Unorthodox and exciting applications of solar energy
In this public lecture, Professor Gordon will discuss three unconventional, futuristic solar applications being advanced in his research lab.
Solar electricity generation for private, commercial space missions
For decades of government and military satellites, cost has not been an object. But for the new frontier of private commercial space exploration, cost is everything (subject to high reliability). This creates new and distinct constraints for on-board solar electricity generation, where power per unit mass (W/kg) is paramount. The new optics and advanced solar cells we are developing, in collaboration with the United States Air Force, will be presented.
Solar-driven synthesis of novel nano-materials
By concentrating sunlight to intensities thousands of times greater than ambient solar radiation, we have created reactor conditions that are uniquely conducive to the synthesis of singular nano-tubes and closed-cage (fullerene) nano-particles that often possess remarkable electronic, lubricating, catalytic or mechanical properties. The solar route offers the advantages of being safe (no toxic substances are required), far more rapid than alternative methods, and scalable. The successful transition from solar to lamp-driven nano-material syntheses – an exciting collaboration with Professor Hui Tong Chua at UWA – will also be depicted.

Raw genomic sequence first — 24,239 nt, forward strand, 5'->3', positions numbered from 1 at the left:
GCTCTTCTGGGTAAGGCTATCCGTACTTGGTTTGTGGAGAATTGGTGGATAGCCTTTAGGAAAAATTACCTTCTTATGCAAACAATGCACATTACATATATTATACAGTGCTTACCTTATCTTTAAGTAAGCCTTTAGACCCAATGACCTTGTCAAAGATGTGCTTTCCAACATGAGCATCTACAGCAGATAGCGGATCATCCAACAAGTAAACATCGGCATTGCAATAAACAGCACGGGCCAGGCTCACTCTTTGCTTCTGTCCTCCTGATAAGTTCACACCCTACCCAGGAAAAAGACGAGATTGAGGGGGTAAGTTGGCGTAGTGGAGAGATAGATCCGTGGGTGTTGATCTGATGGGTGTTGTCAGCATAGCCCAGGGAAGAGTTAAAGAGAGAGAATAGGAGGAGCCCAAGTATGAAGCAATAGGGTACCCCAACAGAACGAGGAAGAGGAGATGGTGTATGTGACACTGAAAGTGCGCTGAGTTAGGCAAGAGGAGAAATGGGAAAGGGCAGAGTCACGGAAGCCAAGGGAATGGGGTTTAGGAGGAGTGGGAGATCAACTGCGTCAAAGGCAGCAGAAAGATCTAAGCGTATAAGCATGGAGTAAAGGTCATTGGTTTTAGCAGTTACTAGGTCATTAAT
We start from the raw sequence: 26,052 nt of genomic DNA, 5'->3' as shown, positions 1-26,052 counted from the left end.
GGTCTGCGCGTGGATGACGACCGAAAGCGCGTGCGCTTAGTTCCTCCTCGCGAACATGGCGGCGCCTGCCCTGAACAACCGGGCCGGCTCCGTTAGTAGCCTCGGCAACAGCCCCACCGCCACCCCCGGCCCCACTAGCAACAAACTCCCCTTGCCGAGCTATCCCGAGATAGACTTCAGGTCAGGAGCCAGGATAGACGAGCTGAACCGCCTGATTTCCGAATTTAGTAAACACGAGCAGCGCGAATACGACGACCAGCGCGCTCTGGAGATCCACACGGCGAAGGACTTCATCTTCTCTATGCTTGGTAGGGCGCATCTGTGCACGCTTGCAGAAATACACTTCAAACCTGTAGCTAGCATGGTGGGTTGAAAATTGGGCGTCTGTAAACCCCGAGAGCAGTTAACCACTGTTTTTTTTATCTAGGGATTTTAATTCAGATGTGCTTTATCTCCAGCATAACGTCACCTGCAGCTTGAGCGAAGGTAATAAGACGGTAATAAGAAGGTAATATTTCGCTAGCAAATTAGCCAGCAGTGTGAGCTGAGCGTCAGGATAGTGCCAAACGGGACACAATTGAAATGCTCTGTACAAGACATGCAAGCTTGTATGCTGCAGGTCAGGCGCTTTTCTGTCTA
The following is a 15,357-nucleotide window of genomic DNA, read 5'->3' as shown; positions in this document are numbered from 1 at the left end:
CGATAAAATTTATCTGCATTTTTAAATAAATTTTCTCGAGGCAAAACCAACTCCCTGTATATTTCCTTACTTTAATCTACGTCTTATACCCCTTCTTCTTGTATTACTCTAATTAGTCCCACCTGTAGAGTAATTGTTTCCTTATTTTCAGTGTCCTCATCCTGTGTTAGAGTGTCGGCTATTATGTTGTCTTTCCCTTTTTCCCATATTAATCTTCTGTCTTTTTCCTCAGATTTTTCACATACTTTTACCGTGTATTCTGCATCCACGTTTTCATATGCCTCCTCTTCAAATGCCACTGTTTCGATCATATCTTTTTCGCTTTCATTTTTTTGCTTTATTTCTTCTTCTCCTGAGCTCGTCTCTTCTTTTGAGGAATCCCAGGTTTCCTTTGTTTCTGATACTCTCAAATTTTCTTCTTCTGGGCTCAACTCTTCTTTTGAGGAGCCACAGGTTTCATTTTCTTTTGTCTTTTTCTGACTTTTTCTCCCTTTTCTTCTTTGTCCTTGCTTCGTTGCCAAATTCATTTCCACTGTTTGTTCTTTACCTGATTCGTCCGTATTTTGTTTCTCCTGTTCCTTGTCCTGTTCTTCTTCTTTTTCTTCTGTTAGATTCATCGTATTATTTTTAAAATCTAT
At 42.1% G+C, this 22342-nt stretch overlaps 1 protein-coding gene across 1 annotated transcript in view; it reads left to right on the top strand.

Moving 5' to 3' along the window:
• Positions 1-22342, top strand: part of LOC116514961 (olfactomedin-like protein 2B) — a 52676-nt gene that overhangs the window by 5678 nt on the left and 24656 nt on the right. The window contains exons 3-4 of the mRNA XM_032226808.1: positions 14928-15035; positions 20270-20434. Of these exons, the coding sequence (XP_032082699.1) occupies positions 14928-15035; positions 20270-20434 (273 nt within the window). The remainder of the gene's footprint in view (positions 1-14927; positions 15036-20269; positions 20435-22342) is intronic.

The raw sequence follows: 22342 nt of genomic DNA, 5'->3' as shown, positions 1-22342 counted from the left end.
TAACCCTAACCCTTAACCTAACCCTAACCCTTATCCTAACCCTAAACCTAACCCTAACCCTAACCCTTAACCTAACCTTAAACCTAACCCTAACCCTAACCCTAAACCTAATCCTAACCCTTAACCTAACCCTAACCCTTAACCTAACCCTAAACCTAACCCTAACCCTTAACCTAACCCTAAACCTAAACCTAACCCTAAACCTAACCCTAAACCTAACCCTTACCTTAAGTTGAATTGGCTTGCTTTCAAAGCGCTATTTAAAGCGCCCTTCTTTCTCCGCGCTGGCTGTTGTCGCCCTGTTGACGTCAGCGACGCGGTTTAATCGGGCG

Ultra-high algal bioproductivity
Algae have a built-in productivity potential that is hundreds of percent higher than in today’s algae ponds and photo-bioreactors. The key is finding the proper synchronization of (a) light intensity (be it solar or artificial light), (b) illuminated and dark periods for each cycle of pulsed light, and (c) hydrodynamics for moving algae cells into and out of illuminated reactor zones. Our models for achieving these conditions have recently been verified experimentally, demonstrating a factor of 3 increase in photon efficiency. This constitutes a quantum leap from which future algal photo-bioreactors for ultra-high yields of biofuels and pharmaceuticals can be developed.